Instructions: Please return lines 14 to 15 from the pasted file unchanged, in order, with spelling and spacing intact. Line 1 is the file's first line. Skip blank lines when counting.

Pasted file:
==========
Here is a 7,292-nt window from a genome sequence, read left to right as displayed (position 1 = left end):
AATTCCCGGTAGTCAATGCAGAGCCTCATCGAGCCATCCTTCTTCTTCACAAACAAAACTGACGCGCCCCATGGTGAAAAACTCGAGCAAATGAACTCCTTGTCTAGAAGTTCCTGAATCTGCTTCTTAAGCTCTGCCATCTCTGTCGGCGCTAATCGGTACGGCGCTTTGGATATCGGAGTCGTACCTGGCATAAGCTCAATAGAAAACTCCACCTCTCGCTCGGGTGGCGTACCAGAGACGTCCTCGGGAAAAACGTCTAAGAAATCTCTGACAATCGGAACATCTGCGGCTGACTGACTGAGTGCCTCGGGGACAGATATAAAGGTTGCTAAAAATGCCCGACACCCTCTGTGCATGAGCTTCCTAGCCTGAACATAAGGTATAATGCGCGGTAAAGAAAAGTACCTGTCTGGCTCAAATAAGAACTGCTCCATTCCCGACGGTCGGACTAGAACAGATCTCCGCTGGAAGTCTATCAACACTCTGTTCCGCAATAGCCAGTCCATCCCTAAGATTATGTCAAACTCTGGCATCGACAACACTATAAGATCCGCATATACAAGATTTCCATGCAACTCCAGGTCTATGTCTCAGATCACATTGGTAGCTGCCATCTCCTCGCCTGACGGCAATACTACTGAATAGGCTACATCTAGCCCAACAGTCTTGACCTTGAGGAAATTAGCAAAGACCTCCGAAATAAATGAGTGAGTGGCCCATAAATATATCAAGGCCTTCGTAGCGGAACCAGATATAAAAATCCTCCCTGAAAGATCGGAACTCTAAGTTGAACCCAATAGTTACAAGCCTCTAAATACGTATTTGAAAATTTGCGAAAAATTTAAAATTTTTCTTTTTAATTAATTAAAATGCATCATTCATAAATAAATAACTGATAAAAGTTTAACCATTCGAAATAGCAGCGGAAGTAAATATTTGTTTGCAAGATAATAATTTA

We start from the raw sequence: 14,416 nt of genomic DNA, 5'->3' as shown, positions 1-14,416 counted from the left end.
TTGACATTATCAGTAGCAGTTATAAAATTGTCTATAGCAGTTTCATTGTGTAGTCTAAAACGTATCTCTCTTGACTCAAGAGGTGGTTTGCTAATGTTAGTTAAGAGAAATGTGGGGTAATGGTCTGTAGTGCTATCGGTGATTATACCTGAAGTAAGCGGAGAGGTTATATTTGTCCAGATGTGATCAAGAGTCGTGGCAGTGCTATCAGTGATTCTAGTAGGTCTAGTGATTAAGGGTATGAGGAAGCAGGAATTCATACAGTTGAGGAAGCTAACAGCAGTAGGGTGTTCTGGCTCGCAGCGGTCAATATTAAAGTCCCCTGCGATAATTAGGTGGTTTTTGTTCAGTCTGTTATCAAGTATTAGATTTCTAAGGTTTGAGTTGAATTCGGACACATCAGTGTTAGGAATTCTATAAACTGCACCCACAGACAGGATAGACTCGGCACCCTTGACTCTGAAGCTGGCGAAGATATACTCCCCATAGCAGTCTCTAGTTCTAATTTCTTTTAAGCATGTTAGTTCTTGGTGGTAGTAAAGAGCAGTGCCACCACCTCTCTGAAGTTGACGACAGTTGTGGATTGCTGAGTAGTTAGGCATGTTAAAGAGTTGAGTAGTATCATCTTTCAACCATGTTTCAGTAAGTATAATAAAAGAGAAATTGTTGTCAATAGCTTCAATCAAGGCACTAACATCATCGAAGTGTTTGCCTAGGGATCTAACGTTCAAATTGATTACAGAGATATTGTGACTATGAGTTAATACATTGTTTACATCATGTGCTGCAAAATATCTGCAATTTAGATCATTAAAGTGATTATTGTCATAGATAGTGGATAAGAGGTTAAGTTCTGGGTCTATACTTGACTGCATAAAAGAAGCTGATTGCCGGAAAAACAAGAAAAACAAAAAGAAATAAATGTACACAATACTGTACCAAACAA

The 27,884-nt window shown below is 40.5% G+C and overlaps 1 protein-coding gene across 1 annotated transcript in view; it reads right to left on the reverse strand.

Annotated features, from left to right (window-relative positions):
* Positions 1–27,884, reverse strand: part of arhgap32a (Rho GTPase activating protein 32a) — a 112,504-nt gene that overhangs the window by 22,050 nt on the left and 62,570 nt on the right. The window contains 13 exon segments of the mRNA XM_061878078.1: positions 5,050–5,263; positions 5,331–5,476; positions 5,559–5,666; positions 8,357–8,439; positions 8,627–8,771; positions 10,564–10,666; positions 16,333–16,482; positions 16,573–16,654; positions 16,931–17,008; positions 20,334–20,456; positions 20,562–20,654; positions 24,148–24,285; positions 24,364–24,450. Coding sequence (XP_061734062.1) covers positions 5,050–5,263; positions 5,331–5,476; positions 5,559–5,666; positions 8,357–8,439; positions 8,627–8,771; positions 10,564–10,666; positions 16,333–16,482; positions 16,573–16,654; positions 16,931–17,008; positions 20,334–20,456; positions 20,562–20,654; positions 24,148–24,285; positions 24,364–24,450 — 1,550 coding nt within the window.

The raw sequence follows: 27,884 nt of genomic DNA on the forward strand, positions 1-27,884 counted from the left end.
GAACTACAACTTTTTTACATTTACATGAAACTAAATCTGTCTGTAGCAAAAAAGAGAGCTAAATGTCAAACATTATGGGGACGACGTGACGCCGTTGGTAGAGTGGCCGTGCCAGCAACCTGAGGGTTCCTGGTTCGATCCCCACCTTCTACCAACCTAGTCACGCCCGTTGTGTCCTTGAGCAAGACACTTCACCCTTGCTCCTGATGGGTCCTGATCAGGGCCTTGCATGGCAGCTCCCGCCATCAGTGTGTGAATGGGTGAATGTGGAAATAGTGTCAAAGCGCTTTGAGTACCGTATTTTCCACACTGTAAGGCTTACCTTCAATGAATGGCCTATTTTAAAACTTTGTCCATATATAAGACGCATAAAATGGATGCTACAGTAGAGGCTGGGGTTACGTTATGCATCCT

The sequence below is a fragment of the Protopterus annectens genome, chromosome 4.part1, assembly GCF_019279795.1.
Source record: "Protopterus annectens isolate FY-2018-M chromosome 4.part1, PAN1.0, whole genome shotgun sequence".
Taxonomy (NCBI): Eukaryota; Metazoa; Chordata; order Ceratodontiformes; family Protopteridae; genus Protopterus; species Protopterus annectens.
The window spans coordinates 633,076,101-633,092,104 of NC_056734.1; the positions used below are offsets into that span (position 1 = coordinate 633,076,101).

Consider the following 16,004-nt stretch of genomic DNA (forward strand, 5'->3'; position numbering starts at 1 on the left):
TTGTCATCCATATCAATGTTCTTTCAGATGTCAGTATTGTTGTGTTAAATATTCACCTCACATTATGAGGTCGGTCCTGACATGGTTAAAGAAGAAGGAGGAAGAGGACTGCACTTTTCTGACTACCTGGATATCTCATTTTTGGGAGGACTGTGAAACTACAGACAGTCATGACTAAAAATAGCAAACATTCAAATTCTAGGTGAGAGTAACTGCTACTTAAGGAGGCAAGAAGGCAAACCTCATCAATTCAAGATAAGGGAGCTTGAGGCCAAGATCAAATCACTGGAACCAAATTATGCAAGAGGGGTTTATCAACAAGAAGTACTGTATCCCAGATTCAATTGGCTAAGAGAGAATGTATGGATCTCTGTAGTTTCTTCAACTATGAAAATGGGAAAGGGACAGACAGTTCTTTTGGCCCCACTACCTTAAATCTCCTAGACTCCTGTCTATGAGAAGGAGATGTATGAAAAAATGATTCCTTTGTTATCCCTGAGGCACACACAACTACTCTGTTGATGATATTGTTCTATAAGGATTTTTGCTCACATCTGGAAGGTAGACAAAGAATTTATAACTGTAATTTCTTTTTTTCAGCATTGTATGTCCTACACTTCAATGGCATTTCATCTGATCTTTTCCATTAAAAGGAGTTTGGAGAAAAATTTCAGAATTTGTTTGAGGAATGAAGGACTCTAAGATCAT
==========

Consider the following 16,004-nt stretch of genomic DNA (forward strand, 5'->3'; position numbering starts at 1 on the left):
TTGTCATCCATATCAATGTTCTTTCAGATGTCAGTATTGTTGTGTTAAATATTCACCTCACATTATGAGGTCGGTCCTGACATGGTTAAAGAAGAAGGAGGAAGAGGACTGCACTTTTCTGACTACCTGGATATCTCATTTTTGGGAGGACTGTGAAACTACAGACAGTCATGACTAAAAATAGCAAACATTCAAATTCTAGGTGAGAGTAACTGCTACTTAAGGAGGCAAGAAGGCAAACCTCATCAATTCAAGATAAGGGAGCTTGAGGCCAAGATCAAATCACTGGAACCAAATTATGCAAGAGGGGTTTATCAACAAGAAGTACTGTATCCCAGATTCAATTGGCTAAGAGAGAATGTATGGATCTCTGTAGTTTCTTCAACTATGAAAATGGGAAAGGGACAGACAGTTCTTTTGGCCCCACTACCTTAAATCTCCTAGACTCCTGTCTATGAGAAGGAGATGTATGAAAAAATGATTCCTTTGTTATCCCTGAGGCACACACAACTACTCTGTTGATGATATTGTTCTATAAGGATTTTTGCTCACATCTGGAAGGTAGACAAAGAATTTATAACTGTAATTTCTTTTTTTCAGCATTGTATGTCCTACACTTCAATGGCATTTCATCTGATCTTTTCCATTAAAAGGAGTTTGGAGAAAAATTTCAGAATTTGTTTGAGGAATGAAGGACTCTAAGATCAT